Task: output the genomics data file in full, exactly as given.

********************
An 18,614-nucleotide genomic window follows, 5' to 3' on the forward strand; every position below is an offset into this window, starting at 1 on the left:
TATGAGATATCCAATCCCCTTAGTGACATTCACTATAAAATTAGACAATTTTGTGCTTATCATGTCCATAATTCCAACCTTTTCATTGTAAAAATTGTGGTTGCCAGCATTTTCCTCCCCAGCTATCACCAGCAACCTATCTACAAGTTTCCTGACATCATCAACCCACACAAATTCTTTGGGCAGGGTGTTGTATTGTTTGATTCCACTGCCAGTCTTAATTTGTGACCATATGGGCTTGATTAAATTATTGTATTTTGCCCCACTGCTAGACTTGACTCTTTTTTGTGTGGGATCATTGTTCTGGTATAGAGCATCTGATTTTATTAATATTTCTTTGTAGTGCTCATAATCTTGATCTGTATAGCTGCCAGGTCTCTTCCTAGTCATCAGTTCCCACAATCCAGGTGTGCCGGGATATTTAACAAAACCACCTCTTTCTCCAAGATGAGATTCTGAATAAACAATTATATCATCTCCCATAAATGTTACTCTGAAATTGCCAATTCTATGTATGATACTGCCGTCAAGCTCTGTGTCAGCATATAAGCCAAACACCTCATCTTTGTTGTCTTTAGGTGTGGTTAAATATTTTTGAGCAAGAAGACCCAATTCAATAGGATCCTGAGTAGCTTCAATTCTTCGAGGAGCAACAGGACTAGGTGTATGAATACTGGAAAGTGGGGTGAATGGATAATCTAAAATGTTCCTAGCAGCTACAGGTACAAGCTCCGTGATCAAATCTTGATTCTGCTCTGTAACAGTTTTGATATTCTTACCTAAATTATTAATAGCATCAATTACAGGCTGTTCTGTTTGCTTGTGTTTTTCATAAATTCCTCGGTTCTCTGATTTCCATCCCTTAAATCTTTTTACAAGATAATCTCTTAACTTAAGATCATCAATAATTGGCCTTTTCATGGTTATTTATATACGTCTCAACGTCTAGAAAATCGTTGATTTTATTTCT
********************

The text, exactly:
An 18,614-nucleotide genomic window follows, 5' to 3' on the forward strand; every position below is an offset into this window, starting at 1 on the left:
TATGAGATATCCAATCCCCTTAGTGACATTCACTATAAAATTAGACAATTTTGTGCTTATCATGTCCATAATTCCAACCTTTTCATTGTAAAAATTGTGGTTGCCAGCATTTTCCTCCCCAGCTATCACCAGCAACCTATCTACAAGTTTCCTGACATCATCAACCCACACAAATTCTTTGGGCAGGGTGTTGTATTGTTTGATTCCACTGCCAGTCTTAATTTGTGACCATATGGGCTTGATTAAATTATTGTATTTTGCCCCACTGCTAGACTTGACTCTTTTTTGTGTGGGATCATTGTTCTGGTATAGAGCATCTGATTTTATTAATATTTCTTTGTAGTGCTCATAATCTTGATCTGTATAGCTGCCAGGTCTCTTCCTAGTCATCAGTTCCCACAATCCAGGTGTGCCGGGATATTTAACAAAACCACCTCTTTCTCCAAGATGAGATTCTGAATAAACAATTATATCATCTCCCATAAATGTTACTCTGAAATTGCCAATTCTATGTATGATACTGCCGTCAAGCTCTGTGTCAGCATATAAGCCAAACACCTCATCTTTGTTGTCTTTAGGTGTGGTTAAATATTTTTGAGCAAGAAGACCCAATTCAATAGGATCCTGAGTAGCTTCAATTCTTCGAGGAGCAACAGGACTAGGTGTATGAATACTGGAAAGTGGGGTGAATGGATAATCTAAAATGTTCCTAGCAGCTACAGGTACAAGCTCCGTGATCAAATCTTGATTCTGCTCTGTAACAGTTTTGATATTCTTACCTAAATTATTAATAGCATCAATTACAGGCTGTTCTGTTTGCTTGTGTTTTTCATAAATTCCTCGGTTCTCTGATTTCCATCCCTTAAATCTTTTTACAAGATAATCTCTTAACTTAAGATCATCAATAATTGGCCTTTTCATGGTTATTTATATACGTCTCAACGTCTAGAAAATCGTTGATTTTATTTCT